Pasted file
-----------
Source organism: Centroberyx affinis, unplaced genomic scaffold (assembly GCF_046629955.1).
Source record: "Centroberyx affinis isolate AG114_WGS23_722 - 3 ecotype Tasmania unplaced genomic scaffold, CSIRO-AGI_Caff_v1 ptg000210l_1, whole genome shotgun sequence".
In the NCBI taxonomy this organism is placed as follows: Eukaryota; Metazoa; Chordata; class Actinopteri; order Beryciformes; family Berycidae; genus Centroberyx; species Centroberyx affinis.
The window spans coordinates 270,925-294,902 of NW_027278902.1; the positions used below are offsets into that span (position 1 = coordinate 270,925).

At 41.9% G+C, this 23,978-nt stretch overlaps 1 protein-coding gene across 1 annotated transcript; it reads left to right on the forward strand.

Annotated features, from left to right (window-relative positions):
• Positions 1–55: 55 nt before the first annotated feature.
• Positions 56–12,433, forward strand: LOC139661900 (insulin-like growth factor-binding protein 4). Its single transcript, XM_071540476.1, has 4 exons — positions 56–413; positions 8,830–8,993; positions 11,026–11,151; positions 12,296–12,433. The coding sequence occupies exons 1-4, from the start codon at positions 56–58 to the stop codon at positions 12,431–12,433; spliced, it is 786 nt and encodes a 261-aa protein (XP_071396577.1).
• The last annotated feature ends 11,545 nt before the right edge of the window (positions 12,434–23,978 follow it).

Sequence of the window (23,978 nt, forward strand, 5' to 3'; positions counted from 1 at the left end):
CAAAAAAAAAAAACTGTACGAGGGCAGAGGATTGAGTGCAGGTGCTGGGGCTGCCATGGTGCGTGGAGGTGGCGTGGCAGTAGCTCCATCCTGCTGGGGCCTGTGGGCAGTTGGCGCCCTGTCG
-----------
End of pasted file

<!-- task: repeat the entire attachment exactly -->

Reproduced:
Source organism: Centroberyx affinis, unplaced genomic scaffold (assembly GCF_046629955.1).
Source record: "Centroberyx affinis isolate AG114_WGS23_722 - 3 ecotype Tasmania unplaced genomic scaffold, CSIRO-AGI_Caff_v1 ptg000210l_1, whole genome shotgun sequence".
In the NCBI taxonomy this organism is placed as follows: Eukaryota; Metazoa; Chordata; class Actinopteri; order Beryciformes; family Berycidae; genus Centroberyx; species Centroberyx affinis.
The window spans coordinates 270,925-294,902 of NW_027278902.1; the positions used below are offsets into that span (position 1 = coordinate 270,925).

At 41.9% G+C, this 23,978-nt stretch overlaps 1 protein-coding gene across 1 annotated transcript; it reads left to right on the forward strand.

Annotated features, from left to right (window-relative positions):
• Positions 1–55: 55 nt before the first annotated feature.
• Positions 56–12,433, forward strand: LOC139661900 (insulin-like growth factor-binding protein 4). Its single transcript, XM_071540476.1, has 4 exons — positions 56–413; positions 8,830–8,993; positions 11,026–11,151; positions 12,296–12,433. The coding sequence occupies exons 1-4, from the start codon at positions 56–58 to the stop codon at positions 12,431–12,433; spliced, it is 786 nt and encodes a 261-aa protein (XP_071396577.1).
• The last annotated feature ends 11,545 nt before the right edge of the window (positions 12,434–23,978 follow it).

Sequence of the window (23,978 nt, forward strand, 5' to 3'; positions counted from 1 at the left end):
CAAAAAAAAAAAACTGTACGAGGGCAGAGGATTGAGTGCAGGTGCTGGGGCTGCCATGGTGCGTGGAGGTGGCGTGGCAGTAGCTCCATCCTGCTGGGGCCTGTGGGCAGTTGGCGCCCTGTCG